Thursday, May 31, 2012

June 2012 - Had is a Handicap

    "The most useful skill a wrier can acquire is the ability to edit one's work ruthlessly. --Paul Raymond Martin, GETTING PUBLISHED

While browsing Wikipedia, I came across:

1) Had is an alternative for Hadit, the Thelemic version of an Egyptian god.

2) HAD is the abbreviation for Hole Accumulation Diode, a technique for reducing electronic noise.

3) Had is the abbreviation for technology blog hackaday (usually written as HaD

Who knew? However, these oddities aside, for a writer and storyteller "had" is a verb, the simple past tense and past participle of the word "have."

Although had seems like such a little word, an inconsequential word, one to be skimmed over, failure to understand its impact on the reader leads many writers astray. And as useful as had can be when working with past tense, the danger is, of course, overuse either as unintentional "crops of" (repeated in a short space of paragraphs) or "peppering a page or pages."

The second red-flag danger is the "apostrophe D" dilemma. Does an "apostrophe D" mean: had or would? (I'd, He'd, She'd, They'd, etc.). Most people will read it as "had" so, if there will be any doubt--and for clarity's sake--write out "would" and the reader never has to be jarred out of the story to go back and translate.

Of course, had is especially useful when dropping into a bonafide flashback. However, once in the flashback, the idea is to stop peppering the segment with hads and make the flashback run as if it were a scene happening in the now. Then, when it's time, transition out of the flashback with a couple of hads and return to the present story world.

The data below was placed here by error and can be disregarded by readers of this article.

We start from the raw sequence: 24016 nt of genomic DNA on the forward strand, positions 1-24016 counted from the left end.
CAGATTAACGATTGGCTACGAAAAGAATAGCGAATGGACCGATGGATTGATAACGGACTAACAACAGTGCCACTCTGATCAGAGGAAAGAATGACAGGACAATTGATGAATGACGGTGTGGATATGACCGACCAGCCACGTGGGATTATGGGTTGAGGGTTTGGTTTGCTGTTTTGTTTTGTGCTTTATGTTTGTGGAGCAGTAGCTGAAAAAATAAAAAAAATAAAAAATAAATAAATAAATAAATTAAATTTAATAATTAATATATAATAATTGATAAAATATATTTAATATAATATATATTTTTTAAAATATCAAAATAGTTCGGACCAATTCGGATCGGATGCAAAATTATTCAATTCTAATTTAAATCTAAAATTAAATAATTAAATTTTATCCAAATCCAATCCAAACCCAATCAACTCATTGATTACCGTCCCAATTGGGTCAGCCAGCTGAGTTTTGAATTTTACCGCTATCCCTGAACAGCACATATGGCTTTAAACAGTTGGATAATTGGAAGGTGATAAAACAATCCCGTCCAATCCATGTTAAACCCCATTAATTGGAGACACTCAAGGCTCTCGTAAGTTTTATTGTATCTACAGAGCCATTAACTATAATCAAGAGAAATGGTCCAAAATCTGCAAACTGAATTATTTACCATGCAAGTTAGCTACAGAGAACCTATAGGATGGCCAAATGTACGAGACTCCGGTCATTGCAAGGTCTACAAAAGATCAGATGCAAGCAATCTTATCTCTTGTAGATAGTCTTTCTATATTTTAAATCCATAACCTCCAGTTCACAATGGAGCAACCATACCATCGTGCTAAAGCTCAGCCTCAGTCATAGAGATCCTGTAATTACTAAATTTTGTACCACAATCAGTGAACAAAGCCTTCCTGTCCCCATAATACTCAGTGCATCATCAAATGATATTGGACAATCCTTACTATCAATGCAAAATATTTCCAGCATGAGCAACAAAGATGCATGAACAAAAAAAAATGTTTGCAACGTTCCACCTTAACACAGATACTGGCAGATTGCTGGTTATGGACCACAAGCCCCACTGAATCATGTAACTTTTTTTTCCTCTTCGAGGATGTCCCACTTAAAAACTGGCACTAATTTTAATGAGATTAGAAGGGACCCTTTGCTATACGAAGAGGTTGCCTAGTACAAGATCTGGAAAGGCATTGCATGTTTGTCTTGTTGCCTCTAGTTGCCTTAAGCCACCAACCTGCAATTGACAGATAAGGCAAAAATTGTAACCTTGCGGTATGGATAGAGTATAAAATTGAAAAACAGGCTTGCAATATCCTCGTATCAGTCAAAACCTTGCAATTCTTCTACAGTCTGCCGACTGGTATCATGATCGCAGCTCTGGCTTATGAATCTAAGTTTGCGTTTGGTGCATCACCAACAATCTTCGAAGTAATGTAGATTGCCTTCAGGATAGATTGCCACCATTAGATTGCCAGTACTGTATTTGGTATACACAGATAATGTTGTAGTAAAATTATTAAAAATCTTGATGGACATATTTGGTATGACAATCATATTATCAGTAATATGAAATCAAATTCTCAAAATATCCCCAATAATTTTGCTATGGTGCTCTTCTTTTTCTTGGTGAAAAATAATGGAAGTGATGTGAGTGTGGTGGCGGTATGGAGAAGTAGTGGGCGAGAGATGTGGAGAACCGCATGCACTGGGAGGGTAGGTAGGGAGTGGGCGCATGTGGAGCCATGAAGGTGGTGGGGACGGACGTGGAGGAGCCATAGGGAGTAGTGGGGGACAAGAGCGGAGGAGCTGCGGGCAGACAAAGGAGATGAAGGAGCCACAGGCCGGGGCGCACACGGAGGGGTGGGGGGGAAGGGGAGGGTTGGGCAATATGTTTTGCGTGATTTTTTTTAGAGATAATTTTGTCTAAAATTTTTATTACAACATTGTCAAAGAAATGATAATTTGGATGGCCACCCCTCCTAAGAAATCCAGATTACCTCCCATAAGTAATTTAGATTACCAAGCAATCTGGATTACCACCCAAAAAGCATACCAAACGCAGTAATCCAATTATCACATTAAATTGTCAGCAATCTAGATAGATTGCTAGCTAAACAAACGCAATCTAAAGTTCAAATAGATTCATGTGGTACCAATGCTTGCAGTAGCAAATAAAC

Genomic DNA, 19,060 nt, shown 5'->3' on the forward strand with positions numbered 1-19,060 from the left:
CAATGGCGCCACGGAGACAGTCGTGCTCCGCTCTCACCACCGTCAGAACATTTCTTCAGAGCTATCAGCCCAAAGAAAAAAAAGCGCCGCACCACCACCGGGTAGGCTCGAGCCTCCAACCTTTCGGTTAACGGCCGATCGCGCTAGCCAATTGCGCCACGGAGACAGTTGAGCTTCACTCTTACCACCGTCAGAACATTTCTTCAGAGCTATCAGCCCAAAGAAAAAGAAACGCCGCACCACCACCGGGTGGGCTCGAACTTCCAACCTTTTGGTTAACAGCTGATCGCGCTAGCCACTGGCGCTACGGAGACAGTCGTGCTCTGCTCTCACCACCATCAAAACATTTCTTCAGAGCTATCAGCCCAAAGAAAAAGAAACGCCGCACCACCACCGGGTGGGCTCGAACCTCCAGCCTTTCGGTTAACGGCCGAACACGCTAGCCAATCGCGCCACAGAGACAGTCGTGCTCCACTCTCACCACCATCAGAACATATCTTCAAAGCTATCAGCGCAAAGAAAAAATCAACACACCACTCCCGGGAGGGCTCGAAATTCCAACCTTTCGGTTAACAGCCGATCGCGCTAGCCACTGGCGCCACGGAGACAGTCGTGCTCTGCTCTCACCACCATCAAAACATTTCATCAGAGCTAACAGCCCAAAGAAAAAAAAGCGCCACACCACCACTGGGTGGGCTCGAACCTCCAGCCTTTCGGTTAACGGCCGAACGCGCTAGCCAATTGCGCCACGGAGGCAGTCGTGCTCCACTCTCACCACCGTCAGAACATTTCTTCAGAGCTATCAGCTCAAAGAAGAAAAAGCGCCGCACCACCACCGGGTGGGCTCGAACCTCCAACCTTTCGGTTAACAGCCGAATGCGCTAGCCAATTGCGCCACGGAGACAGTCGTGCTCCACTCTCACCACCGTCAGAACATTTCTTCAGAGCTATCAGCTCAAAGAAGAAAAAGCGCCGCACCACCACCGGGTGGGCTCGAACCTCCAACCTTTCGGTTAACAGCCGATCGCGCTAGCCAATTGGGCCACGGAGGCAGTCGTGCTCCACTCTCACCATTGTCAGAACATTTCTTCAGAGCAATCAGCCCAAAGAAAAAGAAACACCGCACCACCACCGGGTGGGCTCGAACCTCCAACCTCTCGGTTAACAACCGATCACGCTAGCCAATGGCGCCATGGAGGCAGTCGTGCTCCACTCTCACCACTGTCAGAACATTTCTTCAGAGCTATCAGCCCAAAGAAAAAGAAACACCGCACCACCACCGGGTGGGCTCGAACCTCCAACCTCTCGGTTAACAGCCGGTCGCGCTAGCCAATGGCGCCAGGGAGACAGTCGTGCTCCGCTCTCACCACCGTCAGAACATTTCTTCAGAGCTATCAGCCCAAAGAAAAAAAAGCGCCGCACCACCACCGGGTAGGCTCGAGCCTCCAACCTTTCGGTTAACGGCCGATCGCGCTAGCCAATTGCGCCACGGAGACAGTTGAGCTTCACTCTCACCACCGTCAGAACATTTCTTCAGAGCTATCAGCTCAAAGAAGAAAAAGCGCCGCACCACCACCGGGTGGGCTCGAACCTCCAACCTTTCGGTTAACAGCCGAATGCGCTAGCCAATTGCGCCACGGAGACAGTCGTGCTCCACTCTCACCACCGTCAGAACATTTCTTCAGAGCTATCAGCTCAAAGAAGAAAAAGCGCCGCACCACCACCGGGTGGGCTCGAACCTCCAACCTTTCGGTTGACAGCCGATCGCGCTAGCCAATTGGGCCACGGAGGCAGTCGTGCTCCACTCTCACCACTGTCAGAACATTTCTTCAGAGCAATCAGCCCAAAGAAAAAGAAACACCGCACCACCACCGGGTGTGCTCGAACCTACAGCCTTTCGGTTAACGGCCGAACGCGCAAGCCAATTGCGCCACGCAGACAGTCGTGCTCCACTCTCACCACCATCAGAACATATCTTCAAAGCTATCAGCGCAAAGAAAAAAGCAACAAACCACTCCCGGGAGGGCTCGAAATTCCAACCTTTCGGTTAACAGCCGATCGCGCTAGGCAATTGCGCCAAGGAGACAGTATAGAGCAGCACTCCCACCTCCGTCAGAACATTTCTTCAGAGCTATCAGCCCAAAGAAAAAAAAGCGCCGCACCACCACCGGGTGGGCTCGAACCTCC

Lastly, there are passivity issues with using had because had is often accompanied by "been."  Such constructions as "had been gone" or "had been seen" should be double checked to see if one good, vivid, image provoking verb might work better or if the sentence needs to be recast.

Of course, a writer cannot eliminate every instance of had or had been but cutting down the frequency helps the reader continue reading (and they won't notice a writer at work). So, place "had" and "apostrophe D" on your revision cheat sheet so you do one pass for them. You do have a revision checklist, right?

Stop by July 1 for a look at "And and But."

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